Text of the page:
The new Citroën showroom is at 42 Champs Elysées, the same spot where the company’s founder, André Citroën, built his first salesroom between the 1920s and 30s. The original layout was designed to show off the interior. Its rectangular plain glass façade onto the Champs Elysées was in keeping with the rigorously minimalist architecture typical of 1930’s rationalism.
The refurbishment by Manuelle Gautrand has retained some of the original design. The lower portion of the glazed façade comprises large rectangular glass panes of rationalist-minimalist stamp. Further up the elevation, however, between the first and second floors, the glass starts jutting out in shapes resembling the marque’s “double chevron”, and in the same red as the brand logo. As the building rises, the chevrons turn into lozenges and triangles, swelling as they climb to become a complex of prisms at the summit that affords greater visual depth. The multifaceted surface then folds back to become a roof of slightly smaller prisms. The result is a landmark building, a great glass sculpture recalling origami in its complexity.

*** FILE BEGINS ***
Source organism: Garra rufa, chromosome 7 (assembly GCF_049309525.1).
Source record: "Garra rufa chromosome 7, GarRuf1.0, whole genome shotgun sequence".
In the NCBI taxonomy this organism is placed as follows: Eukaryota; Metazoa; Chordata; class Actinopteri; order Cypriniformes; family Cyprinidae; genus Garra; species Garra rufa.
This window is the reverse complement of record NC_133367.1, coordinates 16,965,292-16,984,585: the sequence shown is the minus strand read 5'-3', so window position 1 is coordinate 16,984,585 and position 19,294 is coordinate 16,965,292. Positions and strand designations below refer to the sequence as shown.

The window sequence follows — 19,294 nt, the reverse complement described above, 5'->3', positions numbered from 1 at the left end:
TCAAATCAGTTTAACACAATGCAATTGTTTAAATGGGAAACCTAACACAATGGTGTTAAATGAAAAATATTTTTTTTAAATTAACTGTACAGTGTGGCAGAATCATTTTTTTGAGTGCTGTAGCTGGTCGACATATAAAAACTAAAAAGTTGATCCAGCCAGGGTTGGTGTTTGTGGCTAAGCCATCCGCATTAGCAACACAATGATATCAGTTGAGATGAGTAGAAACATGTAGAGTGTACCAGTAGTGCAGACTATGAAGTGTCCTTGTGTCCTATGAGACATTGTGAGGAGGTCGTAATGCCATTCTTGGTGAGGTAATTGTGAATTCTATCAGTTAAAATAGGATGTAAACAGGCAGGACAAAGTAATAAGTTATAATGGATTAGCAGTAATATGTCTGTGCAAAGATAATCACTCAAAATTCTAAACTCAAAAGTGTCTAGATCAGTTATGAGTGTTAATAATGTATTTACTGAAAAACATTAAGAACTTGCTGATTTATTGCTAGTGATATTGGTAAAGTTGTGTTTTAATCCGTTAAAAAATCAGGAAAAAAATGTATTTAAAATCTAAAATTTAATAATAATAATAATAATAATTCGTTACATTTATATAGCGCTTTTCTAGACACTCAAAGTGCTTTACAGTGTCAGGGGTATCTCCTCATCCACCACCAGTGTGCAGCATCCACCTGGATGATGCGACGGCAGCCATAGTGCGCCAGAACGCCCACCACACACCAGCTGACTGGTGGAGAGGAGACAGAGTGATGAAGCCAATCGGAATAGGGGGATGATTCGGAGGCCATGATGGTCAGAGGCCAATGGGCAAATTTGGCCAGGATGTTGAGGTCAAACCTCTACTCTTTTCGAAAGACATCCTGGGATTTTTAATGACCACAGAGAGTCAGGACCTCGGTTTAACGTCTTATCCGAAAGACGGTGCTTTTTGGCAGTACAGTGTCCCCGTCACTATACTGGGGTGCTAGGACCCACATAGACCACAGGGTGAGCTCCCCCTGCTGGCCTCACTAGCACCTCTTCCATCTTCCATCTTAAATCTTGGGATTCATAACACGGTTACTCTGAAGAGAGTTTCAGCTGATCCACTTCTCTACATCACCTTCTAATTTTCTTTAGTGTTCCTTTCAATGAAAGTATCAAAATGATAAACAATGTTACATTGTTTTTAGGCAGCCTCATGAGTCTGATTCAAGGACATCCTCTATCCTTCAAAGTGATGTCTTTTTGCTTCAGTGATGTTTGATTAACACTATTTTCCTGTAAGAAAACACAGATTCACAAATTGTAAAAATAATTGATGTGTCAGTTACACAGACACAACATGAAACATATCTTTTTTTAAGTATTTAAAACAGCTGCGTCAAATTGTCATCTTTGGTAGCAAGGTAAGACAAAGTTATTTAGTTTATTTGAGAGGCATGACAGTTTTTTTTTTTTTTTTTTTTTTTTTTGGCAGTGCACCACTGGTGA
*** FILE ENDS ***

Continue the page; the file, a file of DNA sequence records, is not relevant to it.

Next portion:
The interior is the epitome of the modern showroom. The story is on display from vintage cars to the latest models. The solar filter in the transparent glazing envelopes everything in a pearly atmosphere. The building’s structural frame is immediately perceptible. Everything is fluidity of form with a circulation pathway leading upwards through the building in a series of staircases and walkways. The cars, the focus of attention, are set out on a column of eight circular platforms, one model on each platform. Six meters in diameter, the cantilevered platforms rotate around a mast set in the centre of the building. This arrangement, along with the different viewpoints provided by the circulation route, means the models are seen from all possible angles. A mirrored metal layer on each platform reflects the underside of each automobile. Visitors also have wide vistas across the Champs Elysées, the transparent roof and over the whole tree-shaped exhibition space.
The interior has a dual colour scheme: luminous white for walls and floors from ground floor to roof, and the Citroën red for the central mast and platform rims. Below ground in the area dedicated to photographic and film accounts of the car maker’s history, the rapport between the two colours inverts, with red becoming dominant.